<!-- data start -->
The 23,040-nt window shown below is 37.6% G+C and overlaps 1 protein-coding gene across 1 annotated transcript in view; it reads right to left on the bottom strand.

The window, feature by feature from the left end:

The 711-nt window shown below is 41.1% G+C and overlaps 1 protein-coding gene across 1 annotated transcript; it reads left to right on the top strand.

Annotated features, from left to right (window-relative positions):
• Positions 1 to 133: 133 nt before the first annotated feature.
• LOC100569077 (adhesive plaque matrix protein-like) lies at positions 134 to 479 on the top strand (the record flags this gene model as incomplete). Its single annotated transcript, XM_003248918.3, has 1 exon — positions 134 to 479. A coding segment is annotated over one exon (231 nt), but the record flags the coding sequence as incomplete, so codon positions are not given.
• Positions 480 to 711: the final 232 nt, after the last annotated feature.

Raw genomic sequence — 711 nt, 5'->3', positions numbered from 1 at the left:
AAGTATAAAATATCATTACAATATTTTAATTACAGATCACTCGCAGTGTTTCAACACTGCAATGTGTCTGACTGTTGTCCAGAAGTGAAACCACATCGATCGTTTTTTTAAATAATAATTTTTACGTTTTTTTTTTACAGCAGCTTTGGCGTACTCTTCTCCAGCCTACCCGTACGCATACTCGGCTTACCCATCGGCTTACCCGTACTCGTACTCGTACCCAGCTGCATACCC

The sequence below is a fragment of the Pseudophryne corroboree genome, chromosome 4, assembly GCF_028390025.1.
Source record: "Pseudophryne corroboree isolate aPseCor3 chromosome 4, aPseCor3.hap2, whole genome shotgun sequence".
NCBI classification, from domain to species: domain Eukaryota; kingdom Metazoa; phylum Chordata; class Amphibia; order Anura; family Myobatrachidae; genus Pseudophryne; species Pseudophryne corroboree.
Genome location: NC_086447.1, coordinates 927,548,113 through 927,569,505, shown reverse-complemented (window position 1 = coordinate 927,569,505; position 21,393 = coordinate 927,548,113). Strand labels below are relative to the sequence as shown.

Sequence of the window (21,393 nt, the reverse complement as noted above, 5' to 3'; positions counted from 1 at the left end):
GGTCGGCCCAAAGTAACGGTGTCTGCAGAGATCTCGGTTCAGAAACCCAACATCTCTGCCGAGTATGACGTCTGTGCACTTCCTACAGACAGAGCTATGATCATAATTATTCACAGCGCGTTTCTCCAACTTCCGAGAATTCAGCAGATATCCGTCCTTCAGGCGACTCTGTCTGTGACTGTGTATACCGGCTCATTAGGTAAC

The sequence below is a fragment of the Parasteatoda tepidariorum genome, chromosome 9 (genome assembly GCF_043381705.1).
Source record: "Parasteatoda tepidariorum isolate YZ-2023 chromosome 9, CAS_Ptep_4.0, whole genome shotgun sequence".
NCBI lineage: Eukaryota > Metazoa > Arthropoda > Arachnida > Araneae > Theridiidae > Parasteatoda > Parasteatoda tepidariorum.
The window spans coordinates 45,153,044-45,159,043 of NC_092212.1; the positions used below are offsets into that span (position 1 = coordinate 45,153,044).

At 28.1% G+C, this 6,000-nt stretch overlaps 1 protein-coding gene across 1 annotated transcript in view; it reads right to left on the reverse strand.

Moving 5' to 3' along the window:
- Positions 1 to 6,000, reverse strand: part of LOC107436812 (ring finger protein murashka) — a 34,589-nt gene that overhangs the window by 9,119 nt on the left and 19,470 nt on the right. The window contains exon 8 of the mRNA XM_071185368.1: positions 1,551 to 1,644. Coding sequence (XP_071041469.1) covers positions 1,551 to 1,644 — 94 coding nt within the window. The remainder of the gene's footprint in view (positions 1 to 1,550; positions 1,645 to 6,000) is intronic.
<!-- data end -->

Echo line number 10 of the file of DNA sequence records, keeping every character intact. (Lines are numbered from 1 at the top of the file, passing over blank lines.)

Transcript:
The sequence below is a fragment of the Pseudophryne corroboree genome, chromosome 4, assembly GCF_028390025.1.